On my way to Chuxiong on my second day towards Dali, I met the second English teacher as I stopped for lunch in a small town, consisting of a dirt road and a tiny market. I was introduced to her mother, who served me a delicious meal from her bicycle. It was a custom made three-wheeler with a kitchen on the back, loaded with several different tasty dishes. This time I paid for the meal myself, but for 3 Yuan (0,30 Euro) I had it covered. After 78 kilometers I arrived in Chuxiong, a large city located roughly half-way between Kunming and Dali, and again I was faced with communication issues as I tried to find a hotel. After my forth attempt I checked in to a hotel on the east side of the city. The odd location forced me to take the bicycle back into town in search for food. Just after I parked the bicycle a man approached me, speaking good English with a hint of a British accent. He, too, was an English teacher and seemed extremely keen on practising his skills. I took the opportunity to ask questions about Chuxiong, and wondered where I could get the best Chinese dumplings in town. He explained that his Chinese name was Ping and his English Pierre, and took me to his favourite restaurant a few minutes away. Ping had spent six month in England which explained his British tone, and was truly a genuine man with the kindest soul in the world. Not only did he treat me to the dumplings and dinner, he also invited me to his home and introduced me to his family. He offered me coffee and presented me with a gift, showed me around town and took me to his school where works. After five hours I was overwhelmed by his hospitality, generosity and kindness. I thanked him and offered the same hospitality if he would ever visit Sweden. We exchanged e-mail addresses and he left me his phone number in case I would get into trouble. I wish this man all the best in the world.

Ping and the two other teachers had left me with a very good feeling about China. Still, I would get very confused and sometimes harsh looks pedalling my way towards Dali. I was not receiving any friendly greetings as I used to in Vietnam, which bothered me. Then there were the dogs. In Vietnam I had a few encounters with chasing dogs but they did not pose a problem other than an annoying constant barking. They were often small and crippled. In China the dogs scared me to death. Luckily most of them were chained to a poled, functioning as a living alarm when intruders would approach. On one occasion, free-wheeling downhill, I was not so lucky. A huge German Shepard saw me approaching his territory, which apparently is the piece of road adjacent to the owner's house, and started to chase me with full force. At first I ignored him after looking down at my speedometer that showed 40 km/h, but when he appeared right behind me in a split second I got worried. The beast was in good condition, his long sharp teeth clearly on display, ready to bite anything that came near. I pushed the pedals with full power accelerating quickly up to 50 km/h, but I was not losing him. I pushed harder and harder and must have exceeded 60 km/h before the maniac animal gave up. I was slightly shaken by the incident but more so over the fact that this dog had chased me for a few hundred meters at 50 km/h. This time I was fortunate that I was on a slope, already travelling at a high speed. What if I was going my steady 20 km/h on a flat surface? He would have eaten me alive.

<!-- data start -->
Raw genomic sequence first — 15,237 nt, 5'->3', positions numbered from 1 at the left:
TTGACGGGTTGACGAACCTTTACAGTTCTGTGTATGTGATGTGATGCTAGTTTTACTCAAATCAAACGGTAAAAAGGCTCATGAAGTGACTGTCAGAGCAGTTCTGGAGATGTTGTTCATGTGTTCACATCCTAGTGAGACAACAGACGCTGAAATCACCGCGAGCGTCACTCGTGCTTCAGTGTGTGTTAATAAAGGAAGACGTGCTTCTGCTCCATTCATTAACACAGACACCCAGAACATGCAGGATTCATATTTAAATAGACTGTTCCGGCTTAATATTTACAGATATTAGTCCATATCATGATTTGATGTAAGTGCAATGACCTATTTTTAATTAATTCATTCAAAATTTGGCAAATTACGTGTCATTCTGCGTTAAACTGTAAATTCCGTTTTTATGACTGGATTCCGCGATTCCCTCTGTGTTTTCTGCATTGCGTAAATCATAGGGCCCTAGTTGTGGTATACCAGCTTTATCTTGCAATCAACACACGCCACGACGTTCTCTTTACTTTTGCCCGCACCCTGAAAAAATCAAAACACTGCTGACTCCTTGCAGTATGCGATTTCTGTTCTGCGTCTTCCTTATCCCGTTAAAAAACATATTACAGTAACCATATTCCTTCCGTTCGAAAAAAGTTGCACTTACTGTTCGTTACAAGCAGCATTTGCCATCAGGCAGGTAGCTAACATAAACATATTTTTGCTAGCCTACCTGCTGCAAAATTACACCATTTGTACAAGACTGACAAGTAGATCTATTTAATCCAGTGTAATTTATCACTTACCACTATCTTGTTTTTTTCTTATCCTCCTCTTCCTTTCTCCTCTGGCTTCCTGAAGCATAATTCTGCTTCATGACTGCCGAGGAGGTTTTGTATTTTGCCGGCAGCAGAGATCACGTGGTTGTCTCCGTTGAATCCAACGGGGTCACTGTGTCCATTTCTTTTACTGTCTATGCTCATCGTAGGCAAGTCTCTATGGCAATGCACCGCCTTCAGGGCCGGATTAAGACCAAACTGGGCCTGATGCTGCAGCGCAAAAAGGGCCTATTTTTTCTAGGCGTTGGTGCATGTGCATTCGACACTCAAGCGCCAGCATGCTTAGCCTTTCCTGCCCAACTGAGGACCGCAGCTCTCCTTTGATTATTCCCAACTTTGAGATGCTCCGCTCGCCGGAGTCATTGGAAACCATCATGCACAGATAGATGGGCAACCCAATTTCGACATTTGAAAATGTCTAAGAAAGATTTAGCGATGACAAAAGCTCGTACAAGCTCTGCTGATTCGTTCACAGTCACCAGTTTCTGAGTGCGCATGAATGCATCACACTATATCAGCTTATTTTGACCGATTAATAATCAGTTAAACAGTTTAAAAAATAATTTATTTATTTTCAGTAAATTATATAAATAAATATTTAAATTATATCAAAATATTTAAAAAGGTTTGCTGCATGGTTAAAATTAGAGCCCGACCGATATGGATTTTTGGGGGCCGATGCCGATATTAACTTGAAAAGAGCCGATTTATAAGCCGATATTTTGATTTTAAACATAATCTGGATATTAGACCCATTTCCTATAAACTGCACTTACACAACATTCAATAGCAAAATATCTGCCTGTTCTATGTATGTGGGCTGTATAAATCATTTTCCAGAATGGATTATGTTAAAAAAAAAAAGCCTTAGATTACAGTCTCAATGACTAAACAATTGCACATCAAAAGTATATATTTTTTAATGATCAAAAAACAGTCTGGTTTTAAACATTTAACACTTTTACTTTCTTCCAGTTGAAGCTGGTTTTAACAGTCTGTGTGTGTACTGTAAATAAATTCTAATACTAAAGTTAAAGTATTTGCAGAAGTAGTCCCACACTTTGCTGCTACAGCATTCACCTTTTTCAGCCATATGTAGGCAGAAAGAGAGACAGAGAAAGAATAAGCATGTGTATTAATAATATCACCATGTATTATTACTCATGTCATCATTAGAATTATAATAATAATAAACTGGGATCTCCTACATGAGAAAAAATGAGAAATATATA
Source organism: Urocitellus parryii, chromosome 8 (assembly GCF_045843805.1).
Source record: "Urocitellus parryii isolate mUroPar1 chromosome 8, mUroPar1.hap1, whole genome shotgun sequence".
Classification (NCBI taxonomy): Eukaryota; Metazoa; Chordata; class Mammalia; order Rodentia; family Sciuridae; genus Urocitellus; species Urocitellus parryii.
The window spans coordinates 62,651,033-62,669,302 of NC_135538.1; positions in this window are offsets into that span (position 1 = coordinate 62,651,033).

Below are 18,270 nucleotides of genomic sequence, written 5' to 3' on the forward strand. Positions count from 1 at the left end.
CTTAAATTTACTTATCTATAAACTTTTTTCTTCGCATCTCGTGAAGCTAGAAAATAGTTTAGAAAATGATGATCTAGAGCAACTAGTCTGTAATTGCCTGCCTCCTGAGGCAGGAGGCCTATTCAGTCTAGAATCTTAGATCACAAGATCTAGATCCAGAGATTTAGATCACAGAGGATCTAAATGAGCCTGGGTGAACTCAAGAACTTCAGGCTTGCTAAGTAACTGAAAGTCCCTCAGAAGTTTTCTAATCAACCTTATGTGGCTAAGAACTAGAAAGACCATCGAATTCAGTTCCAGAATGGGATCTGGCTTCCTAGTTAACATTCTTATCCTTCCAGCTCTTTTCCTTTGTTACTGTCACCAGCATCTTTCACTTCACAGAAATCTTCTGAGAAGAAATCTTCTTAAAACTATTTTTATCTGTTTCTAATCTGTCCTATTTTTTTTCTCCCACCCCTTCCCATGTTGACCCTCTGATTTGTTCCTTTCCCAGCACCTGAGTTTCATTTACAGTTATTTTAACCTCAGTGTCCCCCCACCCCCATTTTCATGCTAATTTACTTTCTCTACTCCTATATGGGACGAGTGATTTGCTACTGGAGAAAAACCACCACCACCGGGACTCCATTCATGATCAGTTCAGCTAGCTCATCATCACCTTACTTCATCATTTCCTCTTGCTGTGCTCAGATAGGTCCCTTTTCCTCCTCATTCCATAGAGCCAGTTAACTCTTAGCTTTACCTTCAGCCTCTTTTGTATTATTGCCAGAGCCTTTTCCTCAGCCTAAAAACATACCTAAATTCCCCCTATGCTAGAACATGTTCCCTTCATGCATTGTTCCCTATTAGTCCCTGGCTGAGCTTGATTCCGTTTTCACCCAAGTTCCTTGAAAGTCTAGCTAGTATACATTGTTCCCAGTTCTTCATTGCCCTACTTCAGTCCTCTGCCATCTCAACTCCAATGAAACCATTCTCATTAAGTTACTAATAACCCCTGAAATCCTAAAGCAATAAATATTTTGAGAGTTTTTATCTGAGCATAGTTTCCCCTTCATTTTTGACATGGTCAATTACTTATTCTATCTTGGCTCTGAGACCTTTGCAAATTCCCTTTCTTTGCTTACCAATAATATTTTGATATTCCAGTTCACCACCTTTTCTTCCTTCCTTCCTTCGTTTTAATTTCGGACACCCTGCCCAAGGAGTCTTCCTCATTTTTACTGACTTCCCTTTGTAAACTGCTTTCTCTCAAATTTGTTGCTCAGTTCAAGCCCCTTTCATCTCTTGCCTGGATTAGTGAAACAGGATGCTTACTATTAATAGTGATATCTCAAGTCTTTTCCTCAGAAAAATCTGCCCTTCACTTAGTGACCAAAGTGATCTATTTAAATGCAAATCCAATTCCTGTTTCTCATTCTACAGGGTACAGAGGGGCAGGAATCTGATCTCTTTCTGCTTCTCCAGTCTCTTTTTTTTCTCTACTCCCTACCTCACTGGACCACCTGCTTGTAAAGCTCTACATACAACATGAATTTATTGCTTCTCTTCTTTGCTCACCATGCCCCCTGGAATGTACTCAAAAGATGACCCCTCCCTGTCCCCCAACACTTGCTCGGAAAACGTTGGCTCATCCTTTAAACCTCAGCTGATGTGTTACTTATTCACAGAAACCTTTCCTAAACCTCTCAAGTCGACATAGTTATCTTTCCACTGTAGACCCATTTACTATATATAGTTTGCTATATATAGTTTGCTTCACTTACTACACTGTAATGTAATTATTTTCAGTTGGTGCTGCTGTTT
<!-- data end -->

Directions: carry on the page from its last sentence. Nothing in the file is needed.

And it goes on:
On the third day towards Dali I had no definite destination. There was no large city within 100 kilometers that made a logical stop. I decided to trust the road signs, and with my experience so far I would find a place to stay before making the last stretch to Dali on the forth and last day. However, following road signs in China is especially challenging due to the Chinese characters. Only close to larger cities are the names spelled out in Latin characters, making it difficult to navigate in the countryside. I would try to memorize the look of the characters to later recognize them on the road signs. Fortunately, I had picked up a map with Chinese characters in Kunming, but still I had difficulties finding my way. When asking locals I would just get instructions explained in Chinese, or at times the wrong directions. At 100 kilometer no larger town had appeared and the smaller towns I had tried to find during the day were too far from the road. I was utterly fatigued moving at creeping speed. I was not sure what slowed me down. Maybe it was the hills, the bumpy roads, the wind, the hot mid-day sun, the melting tarmac sticking to my tires, exhaustion, or a combination of all. I stopped by a small farm on the top of the mountain and asked for food, water or shelter. To my surprise and delight, I was offered all. Relieved I rolled my bicycle up the lawn and agreed to a dirty room that could substitute as a zoo for insects. I brought up my tent, assembled it on the bed, washed off and sat down among the chickens looking out over the mountains, thinking; this is assume. The family treated me like a king, preparing dinner, offering fruits and caring for me as if I was the only foreign guest that they have ever had. I most likely was.